Humor is by far the most significant activity of the human brain. Edward de Bono
I was looking for a humorous quote today. It’s been awhile since I posted one. The above quote resonated with me and not for its reference to humor.
My son, Joshua, was born with cerebral palsy. Raising a disabled child is challenging and I’m not talking about the physical aspect of things. I’m going to talk about education.
Joshua was one-year-old when I received a phone call from an angel. Her name was Chris. She asked me if I’d ever heard of Easter Seals. All I remembered about it was taking pennies to school as a child to put in a donation cup.
She told me that Joshua qualified for at-home services. She was an occupational therapist and could come to our home to show me ways to help Joshua, and she would work with him. I could have cried. Relief flooded me that I didn’t have to face things alone. That I would have guidance and help overwhelmed me and I will always have a soft spot for Easter Seals. And angels.
At age 3, Joshua began to attend classes at Easter Seals. He was bright, and eager. A social child who enjoyed people (after we got him through his early fears of being away from home.)
At age seven, a psychologist tested Joshua’s IQ and finally gave us documented proof that he had normal intelligence. You may wonder why this is important, but back then, to get into the public-school system, you needed proof.
So, at age 8, Joshua entered the Joliet school system. He entered at a second-grade level, and in my ignorance, I thought he would progress through the classes year by year. This would have given him five years in grade school. Five years to learn. In two years, because of his age, they pushed him into Jr. High.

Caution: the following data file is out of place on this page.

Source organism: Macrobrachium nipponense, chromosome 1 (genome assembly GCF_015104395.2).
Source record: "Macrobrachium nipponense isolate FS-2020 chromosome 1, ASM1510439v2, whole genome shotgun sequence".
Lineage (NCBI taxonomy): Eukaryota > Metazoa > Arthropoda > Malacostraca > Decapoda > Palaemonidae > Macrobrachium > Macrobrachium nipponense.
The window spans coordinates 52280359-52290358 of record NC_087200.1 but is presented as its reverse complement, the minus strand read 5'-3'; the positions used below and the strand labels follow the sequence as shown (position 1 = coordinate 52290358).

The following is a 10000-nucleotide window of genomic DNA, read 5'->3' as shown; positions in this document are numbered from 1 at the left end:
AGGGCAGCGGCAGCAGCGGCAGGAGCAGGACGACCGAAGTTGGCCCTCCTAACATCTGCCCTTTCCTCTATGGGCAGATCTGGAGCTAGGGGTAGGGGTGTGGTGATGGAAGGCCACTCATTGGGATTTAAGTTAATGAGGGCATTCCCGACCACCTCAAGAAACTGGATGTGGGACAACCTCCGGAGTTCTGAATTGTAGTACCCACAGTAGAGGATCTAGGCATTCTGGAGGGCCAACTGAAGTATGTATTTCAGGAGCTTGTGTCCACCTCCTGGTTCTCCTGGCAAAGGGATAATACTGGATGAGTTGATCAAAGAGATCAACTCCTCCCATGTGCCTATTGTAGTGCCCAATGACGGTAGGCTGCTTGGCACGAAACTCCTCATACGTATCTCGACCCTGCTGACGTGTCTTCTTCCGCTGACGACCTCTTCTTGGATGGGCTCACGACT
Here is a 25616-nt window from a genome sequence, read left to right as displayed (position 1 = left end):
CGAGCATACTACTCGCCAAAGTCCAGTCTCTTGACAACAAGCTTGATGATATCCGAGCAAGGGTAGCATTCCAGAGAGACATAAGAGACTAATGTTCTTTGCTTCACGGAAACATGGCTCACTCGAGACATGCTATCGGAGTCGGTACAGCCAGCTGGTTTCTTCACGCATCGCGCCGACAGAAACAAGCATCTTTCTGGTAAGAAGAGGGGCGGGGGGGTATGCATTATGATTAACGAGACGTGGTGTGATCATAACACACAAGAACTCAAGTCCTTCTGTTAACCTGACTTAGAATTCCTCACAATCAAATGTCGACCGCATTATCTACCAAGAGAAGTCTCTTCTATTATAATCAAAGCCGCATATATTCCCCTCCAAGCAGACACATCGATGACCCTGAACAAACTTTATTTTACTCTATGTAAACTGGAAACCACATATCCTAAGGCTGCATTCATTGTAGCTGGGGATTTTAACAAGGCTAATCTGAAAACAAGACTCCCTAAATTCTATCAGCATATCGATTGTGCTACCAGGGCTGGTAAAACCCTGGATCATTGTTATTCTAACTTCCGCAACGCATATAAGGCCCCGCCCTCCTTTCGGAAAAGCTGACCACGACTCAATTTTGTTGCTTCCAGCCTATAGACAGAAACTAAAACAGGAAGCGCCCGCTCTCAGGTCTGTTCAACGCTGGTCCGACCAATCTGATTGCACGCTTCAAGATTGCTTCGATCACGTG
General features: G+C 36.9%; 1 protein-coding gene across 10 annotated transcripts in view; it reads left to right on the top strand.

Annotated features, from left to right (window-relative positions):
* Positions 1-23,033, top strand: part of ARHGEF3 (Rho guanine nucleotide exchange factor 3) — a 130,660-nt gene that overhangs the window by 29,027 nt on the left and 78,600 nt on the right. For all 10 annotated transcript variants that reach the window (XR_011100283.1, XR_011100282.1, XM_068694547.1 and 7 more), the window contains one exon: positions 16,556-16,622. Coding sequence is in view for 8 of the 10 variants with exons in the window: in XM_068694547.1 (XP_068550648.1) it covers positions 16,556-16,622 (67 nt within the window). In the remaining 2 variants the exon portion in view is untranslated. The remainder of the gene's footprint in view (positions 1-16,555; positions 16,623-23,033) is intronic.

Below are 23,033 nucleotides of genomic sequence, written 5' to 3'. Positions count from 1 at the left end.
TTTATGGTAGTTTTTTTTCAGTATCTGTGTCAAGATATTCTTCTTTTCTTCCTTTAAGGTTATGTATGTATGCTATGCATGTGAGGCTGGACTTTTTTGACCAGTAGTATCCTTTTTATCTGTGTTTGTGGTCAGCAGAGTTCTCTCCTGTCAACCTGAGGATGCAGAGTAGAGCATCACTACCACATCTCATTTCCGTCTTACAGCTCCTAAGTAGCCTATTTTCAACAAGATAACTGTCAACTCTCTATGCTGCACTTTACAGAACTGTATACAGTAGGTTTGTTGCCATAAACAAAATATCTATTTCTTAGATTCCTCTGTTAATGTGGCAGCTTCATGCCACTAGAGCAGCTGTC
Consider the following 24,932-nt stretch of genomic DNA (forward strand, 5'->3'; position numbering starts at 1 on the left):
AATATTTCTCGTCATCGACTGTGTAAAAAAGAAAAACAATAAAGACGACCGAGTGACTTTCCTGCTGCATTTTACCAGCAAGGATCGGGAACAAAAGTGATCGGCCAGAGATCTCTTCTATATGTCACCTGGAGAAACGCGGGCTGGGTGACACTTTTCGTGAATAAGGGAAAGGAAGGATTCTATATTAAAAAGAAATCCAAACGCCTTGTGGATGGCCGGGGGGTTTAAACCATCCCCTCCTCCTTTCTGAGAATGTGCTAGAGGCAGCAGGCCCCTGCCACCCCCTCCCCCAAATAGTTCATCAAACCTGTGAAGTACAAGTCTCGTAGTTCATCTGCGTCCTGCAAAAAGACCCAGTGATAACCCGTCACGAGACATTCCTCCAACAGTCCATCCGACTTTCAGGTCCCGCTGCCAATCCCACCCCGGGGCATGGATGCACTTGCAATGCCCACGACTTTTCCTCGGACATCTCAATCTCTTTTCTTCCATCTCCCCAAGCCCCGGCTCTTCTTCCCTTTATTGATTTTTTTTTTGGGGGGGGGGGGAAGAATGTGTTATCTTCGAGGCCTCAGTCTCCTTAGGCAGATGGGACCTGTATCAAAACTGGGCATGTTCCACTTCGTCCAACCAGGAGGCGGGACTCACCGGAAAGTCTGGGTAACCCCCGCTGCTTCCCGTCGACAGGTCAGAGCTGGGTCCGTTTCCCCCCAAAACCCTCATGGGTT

This trip to Joliet to go to school meant Joshua was bussed ninety-plus miles a day. His days started early so he could get on the bus before 7am and he got home at supper time. He was exhausted. Every spring I attended a planning session designed to set up Joshua’s next year in school.
At these meetings, you had the principal of the home district, his teacher, the school psychologist, any therapists that needed to be there, and me. Every year, I requested Joshua be sent to our home district, bringing his ninety-plus miles down to 12.
And here we get to the word, humor. When they were pushing Joshua from grade school into Jr. High after two years, I fought hard to hold him back. I wanted him to learn all the things each class teaches. All those subjects each class introduces to a student he would miss by being rushed through. I wanted Joshua educated. They seemed to think it was baby-sitting duty.
I felt like my arguments were making headway when someone, I don’t remember who, said: laughter is a primitive reflex.
Joshua has a well-developed and appropriate humor response. Nothing gets past him. To me, this fast grasp of situations indicated his intelligence. But the word primitive, changed the tone of the meeting. The teacher asked for an explanation and the understanding I got is humor comes from a place on the brain stem. It doesn’t come from the higher lobe. It’s a basic, fundamental part of being human. It’s not taught. Its inborn.
Laugh loud. Laugh long. It is a shared ability, spanning language, bridging ideologies. It’s one of our most primitive responses. One of our earliest responses to life. Babies laugh with their entire body and anybody who hears their laughter can’t help but join in.
I choose laughter over anger. Humor above depression. It is a life skill that can save your sanity. And shared, it can raise others up in spirit.
Significant ability? You bet.